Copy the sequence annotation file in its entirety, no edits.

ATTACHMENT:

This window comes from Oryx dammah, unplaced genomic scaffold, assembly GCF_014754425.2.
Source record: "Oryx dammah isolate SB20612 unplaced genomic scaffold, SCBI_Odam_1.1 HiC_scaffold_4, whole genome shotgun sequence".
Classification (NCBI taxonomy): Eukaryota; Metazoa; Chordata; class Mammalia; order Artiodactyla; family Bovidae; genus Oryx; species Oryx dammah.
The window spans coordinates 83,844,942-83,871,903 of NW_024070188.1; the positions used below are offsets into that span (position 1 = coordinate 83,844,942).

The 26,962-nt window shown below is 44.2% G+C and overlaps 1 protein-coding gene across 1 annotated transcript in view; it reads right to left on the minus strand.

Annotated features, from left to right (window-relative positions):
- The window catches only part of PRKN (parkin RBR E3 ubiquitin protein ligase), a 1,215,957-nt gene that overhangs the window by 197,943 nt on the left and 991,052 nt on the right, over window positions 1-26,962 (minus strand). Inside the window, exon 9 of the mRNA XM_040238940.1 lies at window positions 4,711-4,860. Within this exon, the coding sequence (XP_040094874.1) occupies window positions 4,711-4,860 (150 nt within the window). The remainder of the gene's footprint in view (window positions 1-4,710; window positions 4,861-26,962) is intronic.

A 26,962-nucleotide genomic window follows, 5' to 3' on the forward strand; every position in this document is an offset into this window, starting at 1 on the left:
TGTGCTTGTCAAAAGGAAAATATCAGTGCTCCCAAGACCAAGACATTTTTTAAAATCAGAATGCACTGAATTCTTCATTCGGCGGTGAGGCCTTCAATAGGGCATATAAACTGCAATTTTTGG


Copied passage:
This window comes from Oryx dammah, unplaced genomic scaffold, assembly GCF_014754425.2.
Source record: "Oryx dammah isolate SB20612 unplaced genomic scaffold, SCBI_Odam_1.1 HiC_scaffold_4, whole genome shotgun sequence".
Classification (NCBI taxonomy): Eukaryota; Metazoa; Chordata; class Mammalia; order Artiodactyla; family Bovidae; genus Oryx; species Oryx dammah.
The window spans coordinates 83,844,942-83,871,903 of NW_024070188.1; the positions used below are offsets into that span (position 1 = coordinate 83,844,942).

The 26,962-nt window shown below is 44.2% G+C and overlaps 1 protein-coding gene across 1 annotated transcript in view; it reads right to left on the minus strand.

Annotated features, from left to right (window-relative positions):
- The window catches only part of PRKN (parkin RBR E3 ubiquitin protein ligase), a 1,215,957-nt gene that overhangs the window by 197,943 nt on the left and 991,052 nt on the right, over window positions 1-26,962 (minus strand). Inside the window, exon 9 of the mRNA XM_040238940.1 lies at window positions 4,711-4,860. Within this exon, the coding sequence (XP_040094874.1) occupies window positions 4,711-4,860 (150 nt within the window). The remainder of the gene's footprint in view (window positions 1-4,710; window positions 4,861-26,962) is intronic.

A 26,962-nucleotide genomic window follows, 5' to 3' on the forward strand; every position in this document is an offset into this window, starting at 1 on the left:
TGTGCTTGTCAAAAGGAAAATATCAGTGCTCCCAAGACCAAGACATTTTTTAAAATCAGAATGCACTGAATTCTTCATTCGGCGGTGAGGCCTTCAATAGGGCATATAAACTGCAATTTTTGG